May 14, Stereotypes: I dislike the fact that people think I should act one way because of my sex, personality, or nationality.
The Logic of Misogyny is an accessible and timely exploration of a particular aspect of gendered oppression that has received surprisingly little scholarly treatment.
There is a lot of feminist work on sexism, oppression, and patriarchy, but misogyny, as Manne defines it, is distinct from all of these.
Her purpose in this book is to describe misogyny as a distinct force present in contemporary society, and to show how it shapes public life. Misogyny, according to Manne, is like the law enforcement arm of a patriarchal social order.
Misogyny is not a matter of individual attitudes or sexist hatred of women, and in fact it is entirely consistent to claim that misogynist acts can be committed by people who desired women, perhaps loved them in some way.
His reaction was to lash out against what he saw as an unjust state of affairs—a violation of the patriarchal social order according to which he was owed the women he desired—and attempt to punish many of the women he saw as unjustly withholding attention from him by shooting people at a nearby sorority.
The tool that Manne has provided us with for understanding this is a framework under which misogynist violence is a matter of maintaining subordination. She argues against such things in terms of what she calls the naive conception of misogyny, which sees misogyny as a matter of individual hatred or hostility towards women—individually or as a group.
That gendered violence is more complex than simple hatred should not be surprising to anyone familiar with statistics of violence against women, since the majority of violence enacted against women is at the hands of people they know, often current or former intimate partners, and sometimes in the name of love or desire.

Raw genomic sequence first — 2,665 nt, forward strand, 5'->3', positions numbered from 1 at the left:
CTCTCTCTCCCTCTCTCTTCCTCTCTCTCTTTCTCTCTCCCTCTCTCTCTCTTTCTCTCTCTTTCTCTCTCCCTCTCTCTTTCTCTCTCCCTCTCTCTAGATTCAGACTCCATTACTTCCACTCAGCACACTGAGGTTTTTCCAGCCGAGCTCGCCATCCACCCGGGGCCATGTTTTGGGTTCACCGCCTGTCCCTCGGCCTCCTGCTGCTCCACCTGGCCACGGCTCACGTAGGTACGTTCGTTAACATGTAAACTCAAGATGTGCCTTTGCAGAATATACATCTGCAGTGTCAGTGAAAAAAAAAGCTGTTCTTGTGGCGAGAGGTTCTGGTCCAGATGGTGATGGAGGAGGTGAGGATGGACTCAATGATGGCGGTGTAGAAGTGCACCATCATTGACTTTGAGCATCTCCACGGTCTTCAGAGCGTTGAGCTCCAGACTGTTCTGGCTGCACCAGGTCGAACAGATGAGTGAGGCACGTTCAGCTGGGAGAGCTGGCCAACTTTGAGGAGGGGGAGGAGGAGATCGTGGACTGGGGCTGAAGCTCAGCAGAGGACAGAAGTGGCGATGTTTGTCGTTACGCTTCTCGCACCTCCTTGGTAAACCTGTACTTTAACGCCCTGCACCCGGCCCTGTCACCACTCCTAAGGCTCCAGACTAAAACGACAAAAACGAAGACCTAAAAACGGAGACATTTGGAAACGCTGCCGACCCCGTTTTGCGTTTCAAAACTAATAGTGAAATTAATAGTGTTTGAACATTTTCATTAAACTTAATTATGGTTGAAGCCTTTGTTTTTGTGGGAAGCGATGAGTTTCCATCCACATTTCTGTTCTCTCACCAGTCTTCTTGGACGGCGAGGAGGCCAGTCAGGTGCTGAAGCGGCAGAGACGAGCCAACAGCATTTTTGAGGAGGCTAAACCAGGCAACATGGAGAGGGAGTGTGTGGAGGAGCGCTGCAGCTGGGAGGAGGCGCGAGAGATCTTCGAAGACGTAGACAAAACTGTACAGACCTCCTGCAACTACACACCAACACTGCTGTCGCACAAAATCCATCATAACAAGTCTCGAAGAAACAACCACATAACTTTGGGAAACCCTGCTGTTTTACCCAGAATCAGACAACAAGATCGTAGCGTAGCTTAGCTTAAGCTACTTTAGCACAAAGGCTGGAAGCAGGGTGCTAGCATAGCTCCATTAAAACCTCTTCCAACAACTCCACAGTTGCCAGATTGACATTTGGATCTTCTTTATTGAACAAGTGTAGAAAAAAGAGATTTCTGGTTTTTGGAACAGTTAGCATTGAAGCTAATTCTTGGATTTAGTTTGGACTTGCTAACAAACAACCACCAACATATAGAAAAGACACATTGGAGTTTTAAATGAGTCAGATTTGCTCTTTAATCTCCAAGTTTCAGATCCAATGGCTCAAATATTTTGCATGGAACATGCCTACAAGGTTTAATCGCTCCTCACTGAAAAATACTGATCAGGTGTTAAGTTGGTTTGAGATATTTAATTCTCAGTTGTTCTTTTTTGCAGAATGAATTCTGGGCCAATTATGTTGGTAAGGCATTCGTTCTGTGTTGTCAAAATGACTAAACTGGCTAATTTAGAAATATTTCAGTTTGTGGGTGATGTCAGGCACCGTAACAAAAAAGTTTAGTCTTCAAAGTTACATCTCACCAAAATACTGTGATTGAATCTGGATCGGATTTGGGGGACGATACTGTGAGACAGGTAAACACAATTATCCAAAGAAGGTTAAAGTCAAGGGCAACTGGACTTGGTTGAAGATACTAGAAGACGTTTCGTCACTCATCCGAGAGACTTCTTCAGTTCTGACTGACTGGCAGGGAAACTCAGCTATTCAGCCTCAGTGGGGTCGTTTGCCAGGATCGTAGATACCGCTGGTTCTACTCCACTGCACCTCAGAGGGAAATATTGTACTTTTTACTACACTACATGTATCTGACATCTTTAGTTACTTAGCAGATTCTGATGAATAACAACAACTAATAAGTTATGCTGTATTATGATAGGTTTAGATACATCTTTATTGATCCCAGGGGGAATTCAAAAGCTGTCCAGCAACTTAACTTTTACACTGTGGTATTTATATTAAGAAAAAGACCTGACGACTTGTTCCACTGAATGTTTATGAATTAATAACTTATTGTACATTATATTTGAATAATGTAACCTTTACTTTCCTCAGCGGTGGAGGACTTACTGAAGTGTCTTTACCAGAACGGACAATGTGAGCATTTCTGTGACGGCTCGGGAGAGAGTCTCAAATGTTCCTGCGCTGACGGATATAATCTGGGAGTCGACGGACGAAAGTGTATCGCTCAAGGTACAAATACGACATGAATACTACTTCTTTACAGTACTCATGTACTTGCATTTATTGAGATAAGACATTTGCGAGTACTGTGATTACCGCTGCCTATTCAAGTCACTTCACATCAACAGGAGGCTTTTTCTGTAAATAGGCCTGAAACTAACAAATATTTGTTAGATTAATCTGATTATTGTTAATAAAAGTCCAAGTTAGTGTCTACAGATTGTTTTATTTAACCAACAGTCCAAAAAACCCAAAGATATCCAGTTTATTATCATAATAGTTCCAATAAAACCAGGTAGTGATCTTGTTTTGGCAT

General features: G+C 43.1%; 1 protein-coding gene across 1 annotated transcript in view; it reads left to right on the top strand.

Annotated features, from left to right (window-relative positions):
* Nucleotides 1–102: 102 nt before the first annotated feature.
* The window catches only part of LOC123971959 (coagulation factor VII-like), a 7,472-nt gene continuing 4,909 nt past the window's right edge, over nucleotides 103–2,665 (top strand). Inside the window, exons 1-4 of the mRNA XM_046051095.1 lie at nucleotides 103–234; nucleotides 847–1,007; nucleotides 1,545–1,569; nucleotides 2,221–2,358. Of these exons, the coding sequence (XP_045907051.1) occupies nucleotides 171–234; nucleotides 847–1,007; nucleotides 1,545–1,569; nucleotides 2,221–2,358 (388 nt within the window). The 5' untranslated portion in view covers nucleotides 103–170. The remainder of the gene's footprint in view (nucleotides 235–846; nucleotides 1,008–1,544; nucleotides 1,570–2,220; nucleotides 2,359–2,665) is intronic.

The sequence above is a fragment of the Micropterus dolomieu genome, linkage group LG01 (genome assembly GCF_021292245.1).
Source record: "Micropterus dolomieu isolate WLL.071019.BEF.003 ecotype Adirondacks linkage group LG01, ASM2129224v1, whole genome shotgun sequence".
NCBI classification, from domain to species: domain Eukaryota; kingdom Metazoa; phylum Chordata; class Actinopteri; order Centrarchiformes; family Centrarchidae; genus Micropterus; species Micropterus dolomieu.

It would seem more difficult to consider such violence as misogynist under the naive conception, since these crimes seem motivated by something other than hatred of the women who are victimized by it.
Rather, it is a matter of their enforcement of a certain social ranking that places women below men. Unlike sexism, its role is not to justify what the role of women ought to be, but, given a system under which women are held to be subordinate, it enforces such subordination by means that are sometimes coercive or violent.
As such, we are better able to see what unreasonable demands patriarchy makes of women. Sometimes, this takes the form of anger and hostility towards successful women, rising, perhaps, above their station, or taking positions that men should rightfully be holding. Though when it comes to the goods that women are supposed to be providing, it is not always the case that there is a particular woman whose duty it is to provide them.
In calling himself an incel involuntary celibatehe, and others who adopt the label, mark themselves as being among men who are unjustly deprived of feminine goods. All this continues to speak against the naive conception of misogyny that views it as a more straightforward phenomenon of anger and hatred.
But like incel violence, this can also be seen as a misplaced reaction against low status in the case of incels or loss of status in the case of many annihilators. More specifically, she argues against a view called humanism, which is a conjunction of several distinct but interrelated theses.
This view takes dehumanization to be a key factor in many different forms of oppression, though particularly war crimes.
Under such a view, the failure to treat or recognize others as fellow humans is the best explanation of why we treat each other in cruel, humiliating, and degrading ways. And consequently, the best remedy for it would be to find strategies through which women could be portrayed as fully human, or in which common humanity could be showcased.
Given the nature of the moral goods that many perpetrators of misogynist violence see as being unjustly withheld, their stance on women seems incompatible with one of dehumanization. More specifically, incels like Rodger view women as being capable of love, affection, and deep emotional relationships; after all, these are the very things that they are demanding of the women they resent.